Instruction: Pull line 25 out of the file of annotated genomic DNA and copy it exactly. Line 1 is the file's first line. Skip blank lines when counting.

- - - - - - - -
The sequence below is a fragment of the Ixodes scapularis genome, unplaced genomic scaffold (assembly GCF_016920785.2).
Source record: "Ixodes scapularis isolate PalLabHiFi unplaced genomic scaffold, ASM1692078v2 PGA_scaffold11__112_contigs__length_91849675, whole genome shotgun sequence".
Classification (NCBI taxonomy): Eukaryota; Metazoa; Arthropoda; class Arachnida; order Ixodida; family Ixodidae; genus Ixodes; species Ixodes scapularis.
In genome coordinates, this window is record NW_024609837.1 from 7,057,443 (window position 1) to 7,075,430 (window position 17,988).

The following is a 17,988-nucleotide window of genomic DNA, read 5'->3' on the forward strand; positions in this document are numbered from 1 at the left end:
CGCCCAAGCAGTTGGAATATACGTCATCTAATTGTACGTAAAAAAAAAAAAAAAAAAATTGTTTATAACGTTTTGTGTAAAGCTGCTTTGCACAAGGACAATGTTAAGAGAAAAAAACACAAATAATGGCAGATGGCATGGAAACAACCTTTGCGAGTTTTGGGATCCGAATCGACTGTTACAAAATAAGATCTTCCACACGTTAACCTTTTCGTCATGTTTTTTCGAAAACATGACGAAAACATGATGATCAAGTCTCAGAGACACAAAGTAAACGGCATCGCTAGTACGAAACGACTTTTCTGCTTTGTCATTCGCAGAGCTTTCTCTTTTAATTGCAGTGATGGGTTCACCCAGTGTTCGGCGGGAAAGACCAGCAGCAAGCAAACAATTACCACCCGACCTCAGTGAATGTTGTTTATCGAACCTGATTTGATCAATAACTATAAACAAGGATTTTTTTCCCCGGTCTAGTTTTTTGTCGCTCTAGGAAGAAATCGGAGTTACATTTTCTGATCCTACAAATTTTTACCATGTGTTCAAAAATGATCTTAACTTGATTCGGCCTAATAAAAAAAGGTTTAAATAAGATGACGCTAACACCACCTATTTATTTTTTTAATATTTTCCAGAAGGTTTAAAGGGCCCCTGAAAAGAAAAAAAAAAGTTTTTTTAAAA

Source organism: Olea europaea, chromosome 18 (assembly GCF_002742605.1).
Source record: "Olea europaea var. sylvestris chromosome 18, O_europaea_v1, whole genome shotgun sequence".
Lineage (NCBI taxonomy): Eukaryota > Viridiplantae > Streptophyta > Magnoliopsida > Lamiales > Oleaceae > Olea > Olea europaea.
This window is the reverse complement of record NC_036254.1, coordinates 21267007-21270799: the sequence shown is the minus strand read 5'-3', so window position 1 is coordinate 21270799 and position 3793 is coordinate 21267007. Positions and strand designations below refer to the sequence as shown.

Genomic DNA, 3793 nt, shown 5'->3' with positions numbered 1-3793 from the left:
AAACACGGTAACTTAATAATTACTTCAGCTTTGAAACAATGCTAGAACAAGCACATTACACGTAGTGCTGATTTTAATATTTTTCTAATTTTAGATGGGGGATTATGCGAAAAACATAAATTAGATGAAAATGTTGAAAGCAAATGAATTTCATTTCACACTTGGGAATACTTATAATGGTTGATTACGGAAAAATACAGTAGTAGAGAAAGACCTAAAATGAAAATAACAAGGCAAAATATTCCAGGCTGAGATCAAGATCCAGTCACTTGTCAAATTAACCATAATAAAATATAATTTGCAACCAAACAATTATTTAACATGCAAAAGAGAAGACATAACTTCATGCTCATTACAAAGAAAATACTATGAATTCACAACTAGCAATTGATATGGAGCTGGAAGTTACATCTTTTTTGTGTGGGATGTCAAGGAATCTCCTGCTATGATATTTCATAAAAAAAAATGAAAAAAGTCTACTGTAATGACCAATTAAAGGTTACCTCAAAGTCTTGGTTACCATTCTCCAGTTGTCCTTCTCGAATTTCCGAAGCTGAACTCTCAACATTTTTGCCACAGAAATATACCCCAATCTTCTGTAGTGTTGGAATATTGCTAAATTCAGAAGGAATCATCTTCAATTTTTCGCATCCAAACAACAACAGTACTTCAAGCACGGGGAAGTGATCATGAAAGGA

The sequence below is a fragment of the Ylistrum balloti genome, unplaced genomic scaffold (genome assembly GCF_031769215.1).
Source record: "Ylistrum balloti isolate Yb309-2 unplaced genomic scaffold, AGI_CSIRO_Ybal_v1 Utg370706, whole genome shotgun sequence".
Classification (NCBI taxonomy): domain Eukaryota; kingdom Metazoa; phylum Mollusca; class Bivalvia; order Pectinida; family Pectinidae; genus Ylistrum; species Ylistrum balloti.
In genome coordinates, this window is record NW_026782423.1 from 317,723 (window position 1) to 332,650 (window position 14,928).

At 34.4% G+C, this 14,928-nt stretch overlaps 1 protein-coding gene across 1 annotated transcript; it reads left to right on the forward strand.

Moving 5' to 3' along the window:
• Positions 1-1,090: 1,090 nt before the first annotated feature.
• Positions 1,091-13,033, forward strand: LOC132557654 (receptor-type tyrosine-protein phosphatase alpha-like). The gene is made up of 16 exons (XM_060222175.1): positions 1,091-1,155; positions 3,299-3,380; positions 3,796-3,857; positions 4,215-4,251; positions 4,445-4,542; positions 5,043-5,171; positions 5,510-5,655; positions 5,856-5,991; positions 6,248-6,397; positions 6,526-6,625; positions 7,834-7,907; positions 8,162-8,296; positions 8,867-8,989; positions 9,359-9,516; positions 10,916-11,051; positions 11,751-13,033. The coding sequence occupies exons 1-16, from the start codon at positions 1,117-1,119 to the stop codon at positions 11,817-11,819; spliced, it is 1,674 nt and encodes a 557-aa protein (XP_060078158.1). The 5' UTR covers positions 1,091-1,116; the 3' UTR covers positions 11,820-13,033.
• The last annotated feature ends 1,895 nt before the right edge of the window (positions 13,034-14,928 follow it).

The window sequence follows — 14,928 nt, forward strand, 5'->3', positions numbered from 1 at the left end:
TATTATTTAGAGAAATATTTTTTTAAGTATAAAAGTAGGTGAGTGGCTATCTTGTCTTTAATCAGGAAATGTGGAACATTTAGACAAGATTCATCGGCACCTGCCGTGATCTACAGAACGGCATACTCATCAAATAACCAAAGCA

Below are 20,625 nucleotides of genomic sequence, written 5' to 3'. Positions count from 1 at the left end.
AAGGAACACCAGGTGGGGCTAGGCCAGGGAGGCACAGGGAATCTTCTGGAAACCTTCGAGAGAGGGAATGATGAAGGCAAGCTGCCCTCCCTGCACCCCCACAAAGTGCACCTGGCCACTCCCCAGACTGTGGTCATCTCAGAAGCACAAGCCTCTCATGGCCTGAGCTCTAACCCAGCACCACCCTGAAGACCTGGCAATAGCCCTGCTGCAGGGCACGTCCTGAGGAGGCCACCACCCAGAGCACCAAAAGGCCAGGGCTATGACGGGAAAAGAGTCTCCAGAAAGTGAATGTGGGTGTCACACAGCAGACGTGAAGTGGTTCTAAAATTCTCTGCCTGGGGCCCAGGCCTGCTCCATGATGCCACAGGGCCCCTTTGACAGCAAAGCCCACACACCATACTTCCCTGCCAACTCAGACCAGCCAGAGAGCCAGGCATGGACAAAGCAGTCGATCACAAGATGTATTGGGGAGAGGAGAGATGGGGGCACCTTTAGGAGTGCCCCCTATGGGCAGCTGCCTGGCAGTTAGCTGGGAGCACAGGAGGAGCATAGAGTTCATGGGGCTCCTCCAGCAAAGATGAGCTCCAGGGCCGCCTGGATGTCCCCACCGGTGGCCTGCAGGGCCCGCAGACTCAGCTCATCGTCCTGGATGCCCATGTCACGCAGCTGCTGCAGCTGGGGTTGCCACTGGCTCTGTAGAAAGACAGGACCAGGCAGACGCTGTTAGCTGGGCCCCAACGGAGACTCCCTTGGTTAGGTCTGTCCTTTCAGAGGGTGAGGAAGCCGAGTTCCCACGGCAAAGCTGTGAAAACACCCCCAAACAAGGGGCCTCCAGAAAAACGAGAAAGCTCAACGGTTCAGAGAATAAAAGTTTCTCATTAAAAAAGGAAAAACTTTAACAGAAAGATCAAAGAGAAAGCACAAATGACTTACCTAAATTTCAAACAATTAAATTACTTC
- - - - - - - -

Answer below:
AAGGAACACCAGGTGGGGCTAGGCCAGGGAGGCACAGGGAATCTTCTGGAAACCTTCGAGAGAGGGAATGATGAAGGCAAGCTGCCCTCCCTGCACCCCCACAAAGTGCACCTGGCCACTCCCCAGACTGTGGTCATCTCAGAAGCACAAGCCTCTCATGGCCTGAGCTCTAACCCAGCACCACCCTGAAGACCTGGCAATAGCCCTGCTGCAGGGCACGTCCTGAGGAGGCCACCACCCAGAGCACCAAAAGGCCAGGGCTATGACGGGAAAAGAGTCTCCAGAAAGTGAATGTGGGTGTCACACAGCAGACGTGAAGTGGTTCTAAAATTCTCTGCCTGGGGCCCAGGCCTGCTCCATGATGCCACAGGGCCCCTTTGACAGCAAAGCCCACACACCATACTTCCCTGCCAACTCAGACCAGCCAGAGAGCCAGGCATGGACAAAGCAGTCGATCACAAGATGTATTGGGGAGAGGAGAGATGGGGGCACCTTTAGGAGTGCCCCCTATGGGCAGCTGCCTGGCAGTTAGCTGGGAGCACAGGAGGAGCATAGAGTTCATGGGGCTCCTCCAGCAAAGATGAGCTCCAGGGCCGCCTGGATGTCCCCACCGGTGGCCTGCAGGGCCCGCAGACTCAGCTCATCGTCCTGGATGCCCATGTCACGCAGCTGCTGCAGCTGGGGTTGCCACTGGCTCTGTAGAAAGACAGGACCAGGCAGACGCTGTTAGCTGGGCCCCAACGGAGACTCCCTTGGTTAGGTCTGTCCTTTCAGAGGGTGAGGAAGCCGAGTTCCCACGGCAAAGCTGTGAAAACACCCCCAAACAAGGGGCCTCCAGAAAAACGAGAAAGCTCAACGGTTCAGAGAATAAAAGTTTCTCATTAAAAAAGGAAAAACTTTAACAGAAAGATCAAAGAGAAAGCACAAATGACTTACCTAAATTTCAAACAATTAAATTACTTC